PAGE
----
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FoxO1 gain of function in the pancreas causes glucose intolerance, polycystic pancreas, and islet hypervascularization.

Kikuchi O, Kobayashi M, Amano K, Sasaki T, Kitazumi T, Kim HJ, Lee YS, Yokota-Hashimoto H, Kitamura YI, Kitamura T - PLoS ONE (2012)

Bottom Line: FoxO1 is a downstream transcription factor of insulin/IGF-1 signaling.We found FoxO1 binds to the VEGF-A promoter and regulates VEGF-A transcription in β cells.We propose that dysregulation of FoxO1 activity in the pancreas could account for the development of diabetes and pancreatic cysts.

View Article: PubMed Central - PubMed

Affiliation: Metabolic Signal Research Center, Institute for Molecular and Cellular Regulation, Gunma University, Maebashi, Gunma, Japan.

ABSTRACT
Genetic studies revealed that the ablation of insulin/IGF-1 signaling in the pancreas causes diabetes. FoxO1 is a downstream transcription factor of insulin/IGF-1 signaling. We previously reported that FoxO1 haploinsufficiency restored β cell mass and rescued diabetes in IRS2 knockout mice. However, it is still unclear whether FoxO1 dysregulation in the pancreas could be the cause of diabetes. To test this hypothesis, we generated transgenic mice overexpressing constitutively active FoxO1 specifically in the pancreas (TG). TG mice had impaired glucose tolerance and some of them indeed developed diabetes due to the reduction of β cell mass, which is associated with decreased Pdx1 and MafA in β cells. We also observed increased proliferation of pancreatic duct epithelial cells in TG mice and some mice developed a polycystic pancreas as they aged. Furthermore, TG mice exhibited islet hypervascularities due to increased VEGF-A expression in β cells. We found FoxO1 binds to the VEGF-A promoter and regulates VEGF-A transcription in β cells. We propose that dysregulation of FoxO1 activity in the pancreas could account for the development of diabetes and pancreatic cysts.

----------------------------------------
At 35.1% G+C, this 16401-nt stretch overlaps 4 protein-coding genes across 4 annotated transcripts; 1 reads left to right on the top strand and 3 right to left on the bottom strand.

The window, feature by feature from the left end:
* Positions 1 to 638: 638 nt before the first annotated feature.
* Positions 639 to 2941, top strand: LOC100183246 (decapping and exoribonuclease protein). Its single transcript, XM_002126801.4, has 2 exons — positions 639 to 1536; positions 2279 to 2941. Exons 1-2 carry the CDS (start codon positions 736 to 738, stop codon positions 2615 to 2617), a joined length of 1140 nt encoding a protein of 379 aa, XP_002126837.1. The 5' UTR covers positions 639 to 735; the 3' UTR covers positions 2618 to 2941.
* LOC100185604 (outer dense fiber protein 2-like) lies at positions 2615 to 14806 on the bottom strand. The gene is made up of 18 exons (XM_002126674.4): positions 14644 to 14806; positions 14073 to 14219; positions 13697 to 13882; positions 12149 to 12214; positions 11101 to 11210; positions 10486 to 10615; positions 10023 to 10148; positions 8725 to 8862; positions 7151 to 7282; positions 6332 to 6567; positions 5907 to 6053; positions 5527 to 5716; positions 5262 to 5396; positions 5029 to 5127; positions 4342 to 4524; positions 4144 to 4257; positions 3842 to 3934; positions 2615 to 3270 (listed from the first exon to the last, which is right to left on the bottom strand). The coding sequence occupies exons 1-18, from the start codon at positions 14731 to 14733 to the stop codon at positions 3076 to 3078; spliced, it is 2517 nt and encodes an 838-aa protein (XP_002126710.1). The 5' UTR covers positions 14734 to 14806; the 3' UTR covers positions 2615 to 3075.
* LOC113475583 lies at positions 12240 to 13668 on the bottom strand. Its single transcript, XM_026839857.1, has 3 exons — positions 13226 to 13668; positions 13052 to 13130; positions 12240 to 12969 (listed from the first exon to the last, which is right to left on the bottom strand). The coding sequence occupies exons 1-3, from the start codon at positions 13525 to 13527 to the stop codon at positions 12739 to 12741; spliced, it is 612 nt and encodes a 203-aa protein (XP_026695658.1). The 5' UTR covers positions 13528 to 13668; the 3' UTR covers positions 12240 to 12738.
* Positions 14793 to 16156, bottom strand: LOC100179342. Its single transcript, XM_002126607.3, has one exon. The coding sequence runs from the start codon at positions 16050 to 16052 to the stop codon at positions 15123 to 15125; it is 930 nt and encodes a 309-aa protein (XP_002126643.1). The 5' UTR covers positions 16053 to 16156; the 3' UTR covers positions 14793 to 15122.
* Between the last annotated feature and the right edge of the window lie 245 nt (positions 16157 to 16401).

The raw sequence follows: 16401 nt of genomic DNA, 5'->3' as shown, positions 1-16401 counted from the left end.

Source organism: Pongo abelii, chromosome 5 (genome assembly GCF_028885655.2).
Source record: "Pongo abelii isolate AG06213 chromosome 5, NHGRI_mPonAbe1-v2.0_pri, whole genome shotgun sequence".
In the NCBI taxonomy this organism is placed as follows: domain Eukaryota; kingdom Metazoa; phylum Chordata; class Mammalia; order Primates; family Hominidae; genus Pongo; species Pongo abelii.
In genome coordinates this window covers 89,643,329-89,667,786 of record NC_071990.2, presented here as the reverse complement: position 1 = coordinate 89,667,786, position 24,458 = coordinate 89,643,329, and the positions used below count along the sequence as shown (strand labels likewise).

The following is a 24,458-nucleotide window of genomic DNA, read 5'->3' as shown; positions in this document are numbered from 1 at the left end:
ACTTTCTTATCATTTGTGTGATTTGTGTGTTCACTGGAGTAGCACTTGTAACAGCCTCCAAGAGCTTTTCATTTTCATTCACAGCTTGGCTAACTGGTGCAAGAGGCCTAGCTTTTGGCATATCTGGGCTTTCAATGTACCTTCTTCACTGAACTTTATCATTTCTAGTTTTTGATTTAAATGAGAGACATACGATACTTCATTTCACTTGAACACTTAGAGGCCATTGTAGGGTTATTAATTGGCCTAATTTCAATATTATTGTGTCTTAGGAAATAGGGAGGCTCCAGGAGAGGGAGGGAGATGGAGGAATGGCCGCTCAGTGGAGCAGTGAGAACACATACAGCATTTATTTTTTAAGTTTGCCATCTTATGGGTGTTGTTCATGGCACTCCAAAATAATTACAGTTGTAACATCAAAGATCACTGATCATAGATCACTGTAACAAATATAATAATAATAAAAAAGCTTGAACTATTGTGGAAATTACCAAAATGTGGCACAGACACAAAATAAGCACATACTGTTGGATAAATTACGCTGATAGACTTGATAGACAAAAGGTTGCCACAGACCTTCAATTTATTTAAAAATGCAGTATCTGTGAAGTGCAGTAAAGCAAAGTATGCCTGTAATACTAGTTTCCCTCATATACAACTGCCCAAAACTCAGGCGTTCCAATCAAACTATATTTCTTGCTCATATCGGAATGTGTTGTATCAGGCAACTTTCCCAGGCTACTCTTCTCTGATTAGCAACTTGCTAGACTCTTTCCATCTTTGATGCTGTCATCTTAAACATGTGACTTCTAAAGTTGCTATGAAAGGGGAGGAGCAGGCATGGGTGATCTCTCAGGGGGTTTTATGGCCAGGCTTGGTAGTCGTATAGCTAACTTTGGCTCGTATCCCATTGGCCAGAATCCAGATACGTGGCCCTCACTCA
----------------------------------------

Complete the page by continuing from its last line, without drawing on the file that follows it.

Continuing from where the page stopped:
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Related in: MedlinePlus

Enhanced VEGF-A expression in β cells but not α cells in TG mice.(A) Double immunostaining of VEGF-A with insulin or glucagon in pancreatic sections from TG mice and control mice. Enhanced VEGF-A staining (red) in TG mice is completely merged with insulin staining (green to yellow) but not with glucagon staining (green). (B) Quantitative analysis of VEGF-A staining levels in the islets of TG and control mice. We measured the staining levels of VEGF-A per unit area by using NIS-Elements (Nikon) and Image-J (NIH). Six mice were analyzed for each genotype and representative images are shown.